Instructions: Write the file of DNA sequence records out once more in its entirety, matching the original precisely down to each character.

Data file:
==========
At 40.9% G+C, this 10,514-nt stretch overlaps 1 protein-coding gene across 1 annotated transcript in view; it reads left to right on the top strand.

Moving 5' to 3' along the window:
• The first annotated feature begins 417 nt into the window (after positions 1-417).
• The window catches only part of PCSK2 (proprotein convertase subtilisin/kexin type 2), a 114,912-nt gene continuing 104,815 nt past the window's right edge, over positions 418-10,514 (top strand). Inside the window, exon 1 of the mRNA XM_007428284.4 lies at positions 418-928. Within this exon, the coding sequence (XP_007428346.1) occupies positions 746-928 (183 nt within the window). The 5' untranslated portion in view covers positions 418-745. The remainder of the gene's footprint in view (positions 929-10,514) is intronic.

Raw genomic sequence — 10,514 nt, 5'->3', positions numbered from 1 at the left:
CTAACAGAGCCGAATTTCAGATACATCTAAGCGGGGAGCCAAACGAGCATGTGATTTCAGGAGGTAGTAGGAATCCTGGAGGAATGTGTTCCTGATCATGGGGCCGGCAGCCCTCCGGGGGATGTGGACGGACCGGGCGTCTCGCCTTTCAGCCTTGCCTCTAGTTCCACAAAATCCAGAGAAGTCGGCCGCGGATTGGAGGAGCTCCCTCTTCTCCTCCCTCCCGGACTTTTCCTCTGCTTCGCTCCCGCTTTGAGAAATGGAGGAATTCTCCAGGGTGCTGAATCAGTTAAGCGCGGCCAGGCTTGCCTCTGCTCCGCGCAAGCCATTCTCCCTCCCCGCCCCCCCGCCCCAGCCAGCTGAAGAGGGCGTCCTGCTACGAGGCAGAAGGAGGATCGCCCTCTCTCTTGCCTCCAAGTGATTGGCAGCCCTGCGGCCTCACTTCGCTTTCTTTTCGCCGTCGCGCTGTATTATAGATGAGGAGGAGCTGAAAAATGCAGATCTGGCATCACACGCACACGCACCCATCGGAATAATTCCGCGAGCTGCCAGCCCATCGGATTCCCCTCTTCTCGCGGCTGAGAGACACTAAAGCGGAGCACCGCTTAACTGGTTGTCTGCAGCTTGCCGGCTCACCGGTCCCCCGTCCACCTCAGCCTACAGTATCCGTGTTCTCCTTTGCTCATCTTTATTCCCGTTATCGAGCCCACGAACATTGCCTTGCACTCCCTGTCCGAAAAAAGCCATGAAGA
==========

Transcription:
At 40.9% G+C, this 10,514-nt stretch overlaps 1 protein-coding gene across 1 annotated transcript in view; it reads left to right on the top strand.

Moving 5' to 3' along the window:
• The first annotated feature begins 417 nt into the window (after positions 1-417).
• The window catches only part of PCSK2 (proprotein convertase subtilisin/kexin type 2), a 114,912-nt gene continuing 104,815 nt past the window's right edge, over positions 418-10,514 (top strand). Inside the window, exon 1 of the mRNA XM_007428284.4 lies at positions 418-928. Within this exon, the coding sequence (XP_007428346.1) occupies positions 746-928 (183 nt within the window). The 5' untranslated portion in view covers positions 418-745. The remainder of the gene's footprint in view (positions 929-10,514) is intronic.

Raw genomic sequence — 10,514 nt, 5'->3', positions numbered from 1 at the left:
CTAACAGAGCCGAATTTCAGATACATCTAAGCGGGGAGCCAAACGAGCATGTGATTTCAGGAGGTAGTAGGAATCCTGGAGGAATGTGTTCCTGATCATGGGGCCGGCAGCCCTCCGGGGGATGTGGACGGACCGGGCGTCTCGCCTTTCAGCCTTGCCTCTAGTTCCACAAAATCCAGAGAAGTCGGCCGCGGATTGGAGGAGCTCCCTCTTCTCCTCCCTCCCGGACTTTTCCTCTGCTTCGCTCCCGCTTTGAGAAATGGAGGAATTCTCCAGGGTGCTGAATCAGTTAAGCGCGGCCAGGCTTGCCTCTGCTCCGCGCAAGCCATTCTCCCTCCCCGCCCCCCCGCCCCAGCCAGCTGAAGAGGGCGTCCTGCTACGAGGCAGAAGGAGGATCGCCCTCTCTCTTGCCTCCAAGTGATTGGCAGCCCTGCGGCCTCACTTCGCTTTCTTTTCGCCGTCGCGCTGTATTATAGATGAGGAGGAGCTGAAAAATGCAGATCTGGCATCACACGCACACGCACCCATCGGAATAATTCCGCGAGCTGCCAGCCCATCGGATTCCCCTCTTCTCGCGGCTGAGAGACACTAAAGCGGAGCACCGCTTAACTGGTTGTCTGCAGCTTGCCGGCTCACCGGTCCCCCGTCCACCTCAGCCTACAGTATCCGTGTTCTCCTTTGCTCATCTTTATTCCCGTTATCGAGCCCACGAACATTGCCTTGCACTCCCTGTCCGAAAAAAGCCATGAAGA